European Banks Begin to Link Workers’ Wages to Climate Change and Sustainability Goals

Banks in Europe will soon have to prove that they are contributing to a cleaner environment, a better society and sound management, or else they will face a cut in their wages and financial benefits.

In the latest indication that ESG rules will restructure the finance sector, the majority of European banks surveyed by Bloomberg said they already have – or are developing – a model linking employee bonuses and compensation to company performance on sustainability indicators.

The move comes as Europe‘s regulators explicitly add ‘environmental, social and governance’ risks to wage-setting standards, and these changes will come into effect by the end of 2021.

This development opens up another path through which European policymakers are seeking to redefine capitalism. The ultimate goal, ideally, is to reward sound behavior with financial incentives to encourage it.

But the measurement of sustainability is far from clear and direct, which is recognized by the finance sector itself, and this means that the salaries and wages of bankers will depend in the future on a variable that is more difficult to evaluate and calculate than the variable of profitability, which facilitates the process of manipulation.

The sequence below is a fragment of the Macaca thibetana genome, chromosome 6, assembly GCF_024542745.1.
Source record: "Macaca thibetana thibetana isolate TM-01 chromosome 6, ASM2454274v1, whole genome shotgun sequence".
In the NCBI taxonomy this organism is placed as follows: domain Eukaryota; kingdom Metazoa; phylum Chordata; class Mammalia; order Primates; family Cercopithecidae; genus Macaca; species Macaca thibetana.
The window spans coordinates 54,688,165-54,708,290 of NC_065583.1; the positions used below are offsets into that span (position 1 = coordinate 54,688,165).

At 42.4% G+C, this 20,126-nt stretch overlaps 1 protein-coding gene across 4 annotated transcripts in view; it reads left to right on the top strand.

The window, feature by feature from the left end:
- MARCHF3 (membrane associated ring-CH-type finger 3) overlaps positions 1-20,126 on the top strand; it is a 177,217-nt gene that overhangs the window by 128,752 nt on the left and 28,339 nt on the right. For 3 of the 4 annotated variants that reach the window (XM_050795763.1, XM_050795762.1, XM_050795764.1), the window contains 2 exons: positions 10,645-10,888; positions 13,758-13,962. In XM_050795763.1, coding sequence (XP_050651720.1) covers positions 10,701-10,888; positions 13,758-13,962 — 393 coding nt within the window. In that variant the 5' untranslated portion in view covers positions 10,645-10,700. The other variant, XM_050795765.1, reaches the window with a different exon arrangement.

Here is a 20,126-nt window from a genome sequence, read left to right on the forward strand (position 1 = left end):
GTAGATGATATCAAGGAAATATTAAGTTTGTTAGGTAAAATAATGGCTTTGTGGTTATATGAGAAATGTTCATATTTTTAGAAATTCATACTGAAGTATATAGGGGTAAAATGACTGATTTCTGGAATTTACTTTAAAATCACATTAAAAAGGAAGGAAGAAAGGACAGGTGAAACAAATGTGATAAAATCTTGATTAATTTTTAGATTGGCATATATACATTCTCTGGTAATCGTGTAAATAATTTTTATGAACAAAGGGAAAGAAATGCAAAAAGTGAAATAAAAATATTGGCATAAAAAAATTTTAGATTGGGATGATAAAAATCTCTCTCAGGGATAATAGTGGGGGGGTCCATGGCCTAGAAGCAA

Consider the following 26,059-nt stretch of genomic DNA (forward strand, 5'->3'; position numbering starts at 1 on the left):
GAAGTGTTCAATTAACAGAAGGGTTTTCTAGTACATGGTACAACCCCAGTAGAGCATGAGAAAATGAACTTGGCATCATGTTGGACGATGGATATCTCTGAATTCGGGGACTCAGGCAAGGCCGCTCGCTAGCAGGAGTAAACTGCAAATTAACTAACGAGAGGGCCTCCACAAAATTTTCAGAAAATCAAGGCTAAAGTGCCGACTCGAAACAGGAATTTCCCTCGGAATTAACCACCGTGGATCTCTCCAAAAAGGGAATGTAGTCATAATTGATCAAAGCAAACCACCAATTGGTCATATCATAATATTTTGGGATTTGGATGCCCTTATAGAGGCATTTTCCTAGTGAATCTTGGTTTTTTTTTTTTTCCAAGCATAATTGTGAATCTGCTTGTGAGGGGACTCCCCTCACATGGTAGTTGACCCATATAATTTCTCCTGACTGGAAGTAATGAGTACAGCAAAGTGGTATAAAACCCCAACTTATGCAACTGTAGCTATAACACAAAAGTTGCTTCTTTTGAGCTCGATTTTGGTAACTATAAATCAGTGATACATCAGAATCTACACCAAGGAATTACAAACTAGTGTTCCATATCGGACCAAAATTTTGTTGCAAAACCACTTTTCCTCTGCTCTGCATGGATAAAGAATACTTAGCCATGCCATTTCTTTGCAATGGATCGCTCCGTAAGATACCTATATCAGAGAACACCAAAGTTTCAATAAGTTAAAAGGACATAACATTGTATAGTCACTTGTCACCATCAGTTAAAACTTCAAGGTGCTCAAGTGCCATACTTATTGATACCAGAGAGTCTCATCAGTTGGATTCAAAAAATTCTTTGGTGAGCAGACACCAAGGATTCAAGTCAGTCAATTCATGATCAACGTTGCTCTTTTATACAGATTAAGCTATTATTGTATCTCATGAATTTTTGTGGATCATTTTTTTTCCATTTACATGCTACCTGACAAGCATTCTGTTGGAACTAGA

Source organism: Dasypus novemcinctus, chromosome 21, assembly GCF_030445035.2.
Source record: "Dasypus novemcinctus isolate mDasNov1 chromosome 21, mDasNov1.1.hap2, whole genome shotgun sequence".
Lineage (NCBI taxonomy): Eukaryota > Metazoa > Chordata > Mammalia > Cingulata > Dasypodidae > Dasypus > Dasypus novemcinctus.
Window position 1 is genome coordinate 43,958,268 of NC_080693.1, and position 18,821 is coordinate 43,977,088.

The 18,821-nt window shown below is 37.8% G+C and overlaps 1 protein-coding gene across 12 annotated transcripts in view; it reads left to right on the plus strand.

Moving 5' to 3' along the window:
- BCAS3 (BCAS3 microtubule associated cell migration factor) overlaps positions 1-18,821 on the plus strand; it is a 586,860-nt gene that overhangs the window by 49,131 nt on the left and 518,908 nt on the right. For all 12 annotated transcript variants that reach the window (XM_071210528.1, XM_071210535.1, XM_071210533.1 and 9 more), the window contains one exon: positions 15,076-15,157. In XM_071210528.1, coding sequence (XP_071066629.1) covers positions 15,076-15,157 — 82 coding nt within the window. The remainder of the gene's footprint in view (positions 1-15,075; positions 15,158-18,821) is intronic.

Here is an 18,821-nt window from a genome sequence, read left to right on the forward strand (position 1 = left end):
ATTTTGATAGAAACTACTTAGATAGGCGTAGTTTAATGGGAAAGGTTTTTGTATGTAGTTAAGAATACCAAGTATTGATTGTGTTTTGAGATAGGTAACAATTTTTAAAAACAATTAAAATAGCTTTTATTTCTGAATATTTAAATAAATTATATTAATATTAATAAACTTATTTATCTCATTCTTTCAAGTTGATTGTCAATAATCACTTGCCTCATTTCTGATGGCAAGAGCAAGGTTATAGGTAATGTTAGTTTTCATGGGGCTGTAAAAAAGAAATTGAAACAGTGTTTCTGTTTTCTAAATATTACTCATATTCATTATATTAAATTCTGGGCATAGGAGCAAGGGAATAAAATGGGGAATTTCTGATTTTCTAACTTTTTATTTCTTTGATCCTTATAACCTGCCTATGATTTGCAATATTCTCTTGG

Despite the absence of any detailed common standards, some of the world’s largest banks say they are already implementing “environment, society and governance” sustainability goals in their pay and compensation policies.

At HSBC Holdings Plc, executive board members must reduce the bank’s carbon emissions and help its clients achieve the same goal. If they fail to do so, a criterion representing 25% of their assessment will be negatively affected, upon which the value of their variable wages will be determined through the end of 2023. Last year, when environmental issues were less important than it is now, the bank’s CEO Noel Quinn, as well as the Chief Financial Officer, scored Eon Stevenson gave an 85% rating on this particular criterion.

UniCredit SpA says that 10% of the pay standards received by top and middle management are based on the rating the bank receives in ESG sustainability standards, as well as on customer and employee satisfaction with performance. This year, the Italian bank extended its sustainability criteria to include those who make material risk decisions, such as those in the underwriting and promotion sector. The ability of UniCredit Bank to reduce its harmful impact on the environment and provide products and services that comply with the sustainability standards of “Environment, Society and Governance” will contribute to increasing the amount of incentives and benefits.